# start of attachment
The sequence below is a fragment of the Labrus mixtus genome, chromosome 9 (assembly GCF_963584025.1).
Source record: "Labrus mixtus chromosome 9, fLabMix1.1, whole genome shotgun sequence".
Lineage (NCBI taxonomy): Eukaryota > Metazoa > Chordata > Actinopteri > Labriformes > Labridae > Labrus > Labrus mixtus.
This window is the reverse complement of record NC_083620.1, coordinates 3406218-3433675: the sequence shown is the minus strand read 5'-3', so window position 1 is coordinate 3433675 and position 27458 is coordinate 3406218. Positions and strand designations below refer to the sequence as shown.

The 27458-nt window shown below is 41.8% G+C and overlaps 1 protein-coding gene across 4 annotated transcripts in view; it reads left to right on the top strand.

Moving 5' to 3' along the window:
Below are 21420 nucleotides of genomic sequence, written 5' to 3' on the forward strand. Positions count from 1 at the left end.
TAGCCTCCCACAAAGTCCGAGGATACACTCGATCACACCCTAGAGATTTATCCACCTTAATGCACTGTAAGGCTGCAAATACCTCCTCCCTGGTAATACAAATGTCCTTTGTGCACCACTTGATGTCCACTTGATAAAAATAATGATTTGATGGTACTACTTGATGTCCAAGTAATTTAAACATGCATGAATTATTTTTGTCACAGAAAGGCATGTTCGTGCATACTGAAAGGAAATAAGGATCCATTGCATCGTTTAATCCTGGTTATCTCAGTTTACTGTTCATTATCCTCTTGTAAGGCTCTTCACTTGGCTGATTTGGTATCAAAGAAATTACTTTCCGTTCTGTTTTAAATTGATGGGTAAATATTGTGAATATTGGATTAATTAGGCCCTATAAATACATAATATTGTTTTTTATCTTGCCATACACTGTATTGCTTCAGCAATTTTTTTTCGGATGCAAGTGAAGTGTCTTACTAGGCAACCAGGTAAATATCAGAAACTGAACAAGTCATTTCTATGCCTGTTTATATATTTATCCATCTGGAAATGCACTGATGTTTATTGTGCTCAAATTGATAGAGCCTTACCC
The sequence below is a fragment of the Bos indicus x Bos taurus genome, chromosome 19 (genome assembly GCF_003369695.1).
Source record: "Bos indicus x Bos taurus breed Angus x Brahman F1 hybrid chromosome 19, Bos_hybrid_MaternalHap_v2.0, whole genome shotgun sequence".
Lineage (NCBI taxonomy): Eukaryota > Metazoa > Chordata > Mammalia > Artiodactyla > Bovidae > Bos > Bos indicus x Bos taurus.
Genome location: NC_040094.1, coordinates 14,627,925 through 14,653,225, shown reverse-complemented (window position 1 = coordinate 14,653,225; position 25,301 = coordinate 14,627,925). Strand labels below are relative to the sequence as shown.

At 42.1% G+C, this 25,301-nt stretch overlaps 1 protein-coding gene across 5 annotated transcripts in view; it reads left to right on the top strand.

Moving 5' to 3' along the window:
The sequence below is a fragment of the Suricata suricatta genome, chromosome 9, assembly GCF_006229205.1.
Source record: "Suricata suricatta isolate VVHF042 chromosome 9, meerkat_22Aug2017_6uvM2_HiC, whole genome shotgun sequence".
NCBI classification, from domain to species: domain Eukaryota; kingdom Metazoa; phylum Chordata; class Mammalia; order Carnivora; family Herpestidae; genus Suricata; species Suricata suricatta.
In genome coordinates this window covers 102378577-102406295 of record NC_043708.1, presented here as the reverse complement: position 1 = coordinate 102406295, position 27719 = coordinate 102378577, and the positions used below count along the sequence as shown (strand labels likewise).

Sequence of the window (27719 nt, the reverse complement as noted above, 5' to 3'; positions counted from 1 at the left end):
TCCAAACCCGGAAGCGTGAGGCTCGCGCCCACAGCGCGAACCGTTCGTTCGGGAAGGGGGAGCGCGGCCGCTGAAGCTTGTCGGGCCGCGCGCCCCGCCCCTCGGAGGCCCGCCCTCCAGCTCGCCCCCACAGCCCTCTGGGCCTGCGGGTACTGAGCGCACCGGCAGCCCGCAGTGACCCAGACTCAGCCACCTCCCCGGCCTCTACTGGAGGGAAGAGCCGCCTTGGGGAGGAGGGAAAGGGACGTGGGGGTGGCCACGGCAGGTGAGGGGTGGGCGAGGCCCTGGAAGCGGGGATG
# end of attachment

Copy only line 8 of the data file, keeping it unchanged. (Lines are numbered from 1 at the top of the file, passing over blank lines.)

TAGCCTCCCACAAAGTCCGAGGATACACTCGATCACACCCTAGAGATTTATCCACCTTAATGCACTGTAAGGCTGCAAATACCTCCTCCCTGGTAATACAAATGTCCTTTGTGCACCACTTGATGTCCACTTGATAAAAATAATGATTTGATGGTACTACTTGATGTCCAAGTAATTTAAACATGCATGAATTATTTTTGTCACAGAAAGGCATGTTCGTGCATACTGAAAGGAAATAAGGATCCATTGCATCGTTTAATCCTGGTTATCTCAGTTTACTGTTCATTATCCTCTTGTAAGGCTCTTCACTTGGCTGATTTGGTATCAAAGAAATTACTTTCCGTTCTGTTTTAAATTGATGGGTAAATATTGTGAATATTGGATTAATTAGGCCCTATAAATACATAATATTGTTTTTTATCTTGCCATACACTGTATTGCTTCAGCAATTTTTTTTCGGATGCAAGTGAAGTGTCTTACTAGGCAACCAGGTAAATATCAGAAACTGAACAAGTCATTTCTATGCCTGTTTATATATTTATCCATCTGGAAATGCACTGATGTTTATTGTGCTCAAATTGATAGAGCCTTACCC